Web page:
Oh baby, baby: Hospital bag for the birth

One definite lesson learned revolves around the hospital bag. Typically, you would want to have that packed 4-6 weeks before your scheduled due date, since some babies decide they are too eager to meet mom and dad and cannot possibly stay in their cozy womb any longer. Birth is exciting and stressful enough. So when it happens a couple of weeks earlier than scheduled, you really won’t need additional things on your to-do list other than the big event itself. Certainly no “quick, let’s pack a bag” action.

What is most important though is that despite hospital bag preparation being a somewhat important task, you will always need less than you packed. A lot of women, myself included, check into the hospital for the birth giving the impression they plan to permanently live there and have thus seemingly brought all their belongings. Don’t worry too much about forgetting something, because you will not be there all that long if everything goes the optimal way, so a couple of nights at most, and anything that you did forget and can’t live without can be brought by your partner or a relative/friend.

Btw: ask if it is possible for your partner to stay with you and the baby overnight in a family room. The first 24 hours are very precious moments and allow you to bond as a family.

So here is my hospital bag list based on my personal experience (anticipating you stay in the hospital 2-3 extra nights):

Clothing for mom

  • 3 extra-large t-shirts (more if you stored a lot of water, as a substantial amount will be sweated out in the first couple of days after the birth).
  • 2 pairs of very comfy PJ pants.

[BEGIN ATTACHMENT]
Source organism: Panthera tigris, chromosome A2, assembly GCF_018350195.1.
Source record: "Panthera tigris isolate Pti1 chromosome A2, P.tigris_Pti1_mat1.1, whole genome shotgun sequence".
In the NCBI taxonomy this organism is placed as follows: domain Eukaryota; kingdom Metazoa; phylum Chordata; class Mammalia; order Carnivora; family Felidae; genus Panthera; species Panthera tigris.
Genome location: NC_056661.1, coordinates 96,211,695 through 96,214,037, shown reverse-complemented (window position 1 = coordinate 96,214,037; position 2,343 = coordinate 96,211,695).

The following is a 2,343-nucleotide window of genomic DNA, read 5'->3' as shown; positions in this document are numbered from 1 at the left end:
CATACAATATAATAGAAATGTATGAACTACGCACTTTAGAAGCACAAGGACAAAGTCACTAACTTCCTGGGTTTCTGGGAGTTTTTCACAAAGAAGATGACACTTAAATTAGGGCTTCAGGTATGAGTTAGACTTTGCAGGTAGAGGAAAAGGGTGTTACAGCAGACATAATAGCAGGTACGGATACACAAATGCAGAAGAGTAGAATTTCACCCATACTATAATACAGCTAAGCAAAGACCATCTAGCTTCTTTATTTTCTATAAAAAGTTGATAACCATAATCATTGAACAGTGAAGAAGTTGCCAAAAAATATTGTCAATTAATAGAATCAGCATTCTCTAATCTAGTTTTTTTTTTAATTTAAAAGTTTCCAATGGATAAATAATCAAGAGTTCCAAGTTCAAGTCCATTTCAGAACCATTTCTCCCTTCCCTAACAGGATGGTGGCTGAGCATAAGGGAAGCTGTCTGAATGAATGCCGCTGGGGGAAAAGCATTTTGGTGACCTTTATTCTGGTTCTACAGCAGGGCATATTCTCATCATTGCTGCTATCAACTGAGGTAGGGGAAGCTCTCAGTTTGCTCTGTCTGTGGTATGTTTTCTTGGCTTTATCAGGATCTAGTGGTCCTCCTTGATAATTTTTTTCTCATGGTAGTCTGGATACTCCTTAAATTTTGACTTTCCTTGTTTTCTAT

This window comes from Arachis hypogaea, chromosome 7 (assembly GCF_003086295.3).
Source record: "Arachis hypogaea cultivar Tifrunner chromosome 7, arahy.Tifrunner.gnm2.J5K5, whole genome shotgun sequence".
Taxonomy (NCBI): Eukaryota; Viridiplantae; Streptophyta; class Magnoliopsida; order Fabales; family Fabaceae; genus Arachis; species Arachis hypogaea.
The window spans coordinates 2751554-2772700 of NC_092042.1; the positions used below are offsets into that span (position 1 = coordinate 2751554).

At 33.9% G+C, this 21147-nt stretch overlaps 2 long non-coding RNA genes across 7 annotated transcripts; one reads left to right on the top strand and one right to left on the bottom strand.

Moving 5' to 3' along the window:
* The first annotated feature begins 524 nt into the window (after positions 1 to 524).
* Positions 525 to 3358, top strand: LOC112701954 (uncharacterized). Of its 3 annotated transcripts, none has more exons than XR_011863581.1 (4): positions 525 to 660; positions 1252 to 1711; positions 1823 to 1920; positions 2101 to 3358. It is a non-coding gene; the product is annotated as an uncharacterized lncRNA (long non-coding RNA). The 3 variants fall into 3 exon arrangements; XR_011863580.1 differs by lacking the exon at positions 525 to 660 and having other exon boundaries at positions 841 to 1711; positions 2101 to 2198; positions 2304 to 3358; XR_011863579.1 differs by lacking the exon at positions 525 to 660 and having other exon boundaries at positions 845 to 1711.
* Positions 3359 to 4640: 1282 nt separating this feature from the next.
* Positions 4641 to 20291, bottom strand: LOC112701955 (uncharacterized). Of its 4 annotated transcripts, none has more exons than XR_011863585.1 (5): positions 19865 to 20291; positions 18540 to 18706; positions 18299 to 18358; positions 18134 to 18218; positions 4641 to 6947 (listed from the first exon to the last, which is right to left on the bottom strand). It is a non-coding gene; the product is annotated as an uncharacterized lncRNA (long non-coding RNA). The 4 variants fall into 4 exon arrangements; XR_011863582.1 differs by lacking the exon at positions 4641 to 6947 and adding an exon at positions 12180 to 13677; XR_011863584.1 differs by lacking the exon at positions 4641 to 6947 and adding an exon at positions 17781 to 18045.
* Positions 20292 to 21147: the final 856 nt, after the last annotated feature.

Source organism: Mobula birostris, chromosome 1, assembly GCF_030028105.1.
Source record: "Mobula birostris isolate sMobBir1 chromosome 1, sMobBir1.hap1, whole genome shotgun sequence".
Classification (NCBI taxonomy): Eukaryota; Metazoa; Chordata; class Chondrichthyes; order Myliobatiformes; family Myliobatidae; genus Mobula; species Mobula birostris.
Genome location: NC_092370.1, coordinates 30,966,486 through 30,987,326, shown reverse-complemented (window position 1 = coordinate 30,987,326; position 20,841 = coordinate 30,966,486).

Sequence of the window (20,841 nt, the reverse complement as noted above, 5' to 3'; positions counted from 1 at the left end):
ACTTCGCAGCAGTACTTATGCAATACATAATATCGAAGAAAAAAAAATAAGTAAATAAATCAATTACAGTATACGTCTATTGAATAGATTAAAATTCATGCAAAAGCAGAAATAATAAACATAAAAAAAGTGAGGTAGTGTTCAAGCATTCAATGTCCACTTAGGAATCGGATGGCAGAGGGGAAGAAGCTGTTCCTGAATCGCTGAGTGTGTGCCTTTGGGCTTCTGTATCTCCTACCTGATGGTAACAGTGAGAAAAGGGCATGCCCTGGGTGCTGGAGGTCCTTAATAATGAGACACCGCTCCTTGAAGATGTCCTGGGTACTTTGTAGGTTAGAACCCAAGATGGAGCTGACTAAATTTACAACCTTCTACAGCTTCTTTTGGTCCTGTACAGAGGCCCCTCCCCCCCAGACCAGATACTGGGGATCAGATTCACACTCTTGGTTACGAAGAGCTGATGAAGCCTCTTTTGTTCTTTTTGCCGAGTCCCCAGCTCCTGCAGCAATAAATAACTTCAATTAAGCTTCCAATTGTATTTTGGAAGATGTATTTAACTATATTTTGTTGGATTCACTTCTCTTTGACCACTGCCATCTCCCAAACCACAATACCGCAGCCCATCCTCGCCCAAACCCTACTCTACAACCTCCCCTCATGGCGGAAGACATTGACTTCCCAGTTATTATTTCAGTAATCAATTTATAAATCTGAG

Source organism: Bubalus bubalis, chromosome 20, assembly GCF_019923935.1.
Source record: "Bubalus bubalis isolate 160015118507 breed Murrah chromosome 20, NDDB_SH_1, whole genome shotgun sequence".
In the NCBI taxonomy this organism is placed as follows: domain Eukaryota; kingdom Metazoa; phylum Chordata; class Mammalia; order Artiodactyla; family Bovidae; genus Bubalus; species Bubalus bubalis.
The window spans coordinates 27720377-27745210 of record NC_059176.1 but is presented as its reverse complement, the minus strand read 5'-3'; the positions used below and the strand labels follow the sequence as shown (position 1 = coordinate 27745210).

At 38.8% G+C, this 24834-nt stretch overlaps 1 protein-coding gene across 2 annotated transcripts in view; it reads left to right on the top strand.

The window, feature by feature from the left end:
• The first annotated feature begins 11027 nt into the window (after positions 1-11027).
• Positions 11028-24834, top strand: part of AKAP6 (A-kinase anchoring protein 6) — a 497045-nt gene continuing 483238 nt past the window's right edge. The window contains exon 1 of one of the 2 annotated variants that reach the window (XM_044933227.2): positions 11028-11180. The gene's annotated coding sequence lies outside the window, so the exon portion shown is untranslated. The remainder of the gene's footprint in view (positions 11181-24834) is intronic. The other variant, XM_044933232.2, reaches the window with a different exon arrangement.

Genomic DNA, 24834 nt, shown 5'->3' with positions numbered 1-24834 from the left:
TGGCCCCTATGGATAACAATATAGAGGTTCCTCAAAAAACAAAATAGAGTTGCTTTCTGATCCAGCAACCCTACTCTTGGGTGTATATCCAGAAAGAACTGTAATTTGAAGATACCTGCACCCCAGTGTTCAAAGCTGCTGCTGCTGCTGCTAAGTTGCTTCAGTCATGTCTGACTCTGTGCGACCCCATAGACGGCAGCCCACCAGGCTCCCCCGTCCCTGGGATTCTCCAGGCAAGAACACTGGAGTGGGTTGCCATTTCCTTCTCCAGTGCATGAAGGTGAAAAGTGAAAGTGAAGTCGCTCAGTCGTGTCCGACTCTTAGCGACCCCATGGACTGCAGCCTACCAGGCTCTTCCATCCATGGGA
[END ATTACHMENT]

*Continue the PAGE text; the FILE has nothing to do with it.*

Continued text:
• 2 nursing bras.
  • 3-5 panties that are one size larger than your normal ones (to fit the hospital pads).
  • 1 cardigan.
  • 1 set of clothes that fit you 5 months into the pregnancy (opt for comfort over style, since you are most likely not a celebrity who is at the risk of being photographed by a lifestyle magazine while leaving the hospital, meaning a pair of sweat pants is probably making you feel better than jeans).
  • A couple of extra comfy socks.
  • Slippers or any type of shoe that is easy to get on without too much bending over or tying.
  • Optional but surprisingly handy: bring an older buttoned down shirt from your partner (assuming his frame is larger than yours), as it is comfy like a PJ shirt and can be easily opened to breastfeed. Plus – but this might be a personal Mareike thing – I love wearing my partner’s buttoned-down shirts.

Optional: Clothing for dad (you know, since a birth can be long and if he can stay overnight)

  • 1 set of clothing to change.
  • PJs (if dad stays overnight in a family room).
  • Personal care items to freshen up after the birth or in case the dad can stay overnight.

Items for your baby

  • 2 onesies.
  • 2 pajamas.
  • 1 jacket or outdoor piece for the trip home (unless the baby is born on a hot summer day).
  • Baby hat.